New Delhi: India today approved the procurement of next generation long range maritime mobile coastal batteries that would use the BrahMos supersonic cruise missiles to deliver warhead on inimical forces. The Indian Navy would operate the missile batteries.
The decision came at the Defence Acquisition Council meet, the first under Defence Minister Rajnath Singh, who had taken over in early June this year after Prime Minister Narendra Modi returned to power in the May elections with an improved majority in parliament.
The defence panel also approved the acquisition of indigenous Software Defined Radios (SDR) for tactical communication purposes of the armed forces.
Along with the nod for the SDRs, the two decisions will give a boost to indigenisation efforts of India’s Defence Research and Development Organisation (DRDO) and Weapons Electronics System Engineering Establishment (WESEE) , apart from defence public sector undertakings such as Bharat Electronics Limited.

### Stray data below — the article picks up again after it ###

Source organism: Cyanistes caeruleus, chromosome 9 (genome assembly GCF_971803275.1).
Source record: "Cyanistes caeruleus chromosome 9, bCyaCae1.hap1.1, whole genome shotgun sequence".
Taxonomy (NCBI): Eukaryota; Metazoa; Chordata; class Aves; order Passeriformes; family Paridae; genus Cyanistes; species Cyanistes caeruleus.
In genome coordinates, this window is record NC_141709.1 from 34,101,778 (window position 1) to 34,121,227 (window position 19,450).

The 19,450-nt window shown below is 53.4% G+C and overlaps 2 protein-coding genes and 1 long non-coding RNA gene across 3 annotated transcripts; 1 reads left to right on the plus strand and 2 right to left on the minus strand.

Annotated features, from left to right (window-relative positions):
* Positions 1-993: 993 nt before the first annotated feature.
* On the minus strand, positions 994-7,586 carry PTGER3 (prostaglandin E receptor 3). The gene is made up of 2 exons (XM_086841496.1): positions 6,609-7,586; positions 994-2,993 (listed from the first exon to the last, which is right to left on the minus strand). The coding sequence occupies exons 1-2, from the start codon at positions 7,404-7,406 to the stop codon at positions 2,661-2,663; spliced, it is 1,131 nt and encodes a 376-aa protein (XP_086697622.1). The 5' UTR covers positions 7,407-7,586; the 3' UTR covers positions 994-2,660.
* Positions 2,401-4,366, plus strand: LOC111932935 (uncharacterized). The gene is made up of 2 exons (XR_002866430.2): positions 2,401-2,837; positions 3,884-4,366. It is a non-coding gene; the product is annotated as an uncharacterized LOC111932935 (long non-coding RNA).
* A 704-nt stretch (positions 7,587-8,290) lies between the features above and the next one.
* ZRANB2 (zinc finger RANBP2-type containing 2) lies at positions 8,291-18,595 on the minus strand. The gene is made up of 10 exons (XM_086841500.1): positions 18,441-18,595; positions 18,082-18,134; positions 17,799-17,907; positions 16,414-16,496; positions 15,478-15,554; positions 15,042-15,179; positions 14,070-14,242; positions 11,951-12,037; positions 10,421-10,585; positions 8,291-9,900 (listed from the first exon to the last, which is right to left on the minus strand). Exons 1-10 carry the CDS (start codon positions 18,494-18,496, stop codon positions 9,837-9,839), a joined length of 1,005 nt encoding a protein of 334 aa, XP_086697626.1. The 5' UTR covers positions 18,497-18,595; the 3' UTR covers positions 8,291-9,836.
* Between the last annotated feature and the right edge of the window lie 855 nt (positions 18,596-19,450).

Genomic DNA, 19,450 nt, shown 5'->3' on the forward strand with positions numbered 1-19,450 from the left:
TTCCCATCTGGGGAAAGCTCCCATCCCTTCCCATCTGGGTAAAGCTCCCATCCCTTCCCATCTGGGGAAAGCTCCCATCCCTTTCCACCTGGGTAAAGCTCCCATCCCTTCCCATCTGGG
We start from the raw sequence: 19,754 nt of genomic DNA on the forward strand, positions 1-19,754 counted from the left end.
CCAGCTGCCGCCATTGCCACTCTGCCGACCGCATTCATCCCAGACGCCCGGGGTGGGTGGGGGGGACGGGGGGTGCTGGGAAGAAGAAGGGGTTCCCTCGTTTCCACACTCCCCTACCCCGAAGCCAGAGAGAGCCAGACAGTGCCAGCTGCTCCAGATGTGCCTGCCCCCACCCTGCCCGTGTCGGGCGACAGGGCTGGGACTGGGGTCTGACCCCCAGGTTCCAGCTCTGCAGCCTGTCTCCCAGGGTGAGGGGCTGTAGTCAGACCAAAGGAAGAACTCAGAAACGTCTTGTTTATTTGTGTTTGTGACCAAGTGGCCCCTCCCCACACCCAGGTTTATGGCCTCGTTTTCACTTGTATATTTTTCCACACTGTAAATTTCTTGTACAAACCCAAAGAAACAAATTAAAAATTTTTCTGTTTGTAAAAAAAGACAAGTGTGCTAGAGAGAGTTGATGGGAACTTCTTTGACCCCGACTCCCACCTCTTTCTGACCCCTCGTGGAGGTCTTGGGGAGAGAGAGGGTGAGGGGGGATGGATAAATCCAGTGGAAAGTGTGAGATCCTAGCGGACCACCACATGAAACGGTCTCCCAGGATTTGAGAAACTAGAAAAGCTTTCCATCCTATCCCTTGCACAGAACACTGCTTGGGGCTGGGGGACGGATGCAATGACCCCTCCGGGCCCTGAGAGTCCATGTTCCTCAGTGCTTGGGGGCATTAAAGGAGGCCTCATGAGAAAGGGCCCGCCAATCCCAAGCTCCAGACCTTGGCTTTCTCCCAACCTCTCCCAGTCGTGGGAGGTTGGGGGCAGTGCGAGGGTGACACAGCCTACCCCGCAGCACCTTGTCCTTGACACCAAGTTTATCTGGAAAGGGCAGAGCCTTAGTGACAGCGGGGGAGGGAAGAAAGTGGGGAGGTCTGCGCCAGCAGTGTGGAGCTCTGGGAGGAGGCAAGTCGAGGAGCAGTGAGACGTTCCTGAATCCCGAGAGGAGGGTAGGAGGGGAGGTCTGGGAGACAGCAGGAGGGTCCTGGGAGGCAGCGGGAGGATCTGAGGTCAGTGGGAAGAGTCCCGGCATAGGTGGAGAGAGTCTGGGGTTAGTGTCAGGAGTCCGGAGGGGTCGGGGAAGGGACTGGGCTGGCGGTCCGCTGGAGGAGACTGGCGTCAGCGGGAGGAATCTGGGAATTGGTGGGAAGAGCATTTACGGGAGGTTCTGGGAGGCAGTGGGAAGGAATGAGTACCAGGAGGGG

The SDR is a complex and state of art communication system, which would enable information sharing, collaboration and situational awareness through high-speed data and secure voice communication with anti-jamming capability, a Ministry of Defence statement here said.
Next-Generation Maritime Mobile Coastal Batteries (NGMMCB, Long Range) would be fitted with supersonic BrahMos surface-to-surface cruise missiles and would be deployed along the coast.
Both this indigenously developed equipment are of the latest generation and would give a fillip to the ‘Make-in-India’ initiatives of the Modi government.
Continuing its focus on ‘Ease of business’ in military sector, the DAC also approved amendments to the Defence Procurement Procedure 2016. The amendments are designed to simplify processes under the ‘Make’ category as well as ‘Offsets. Further details of the amendments were not shared immediately.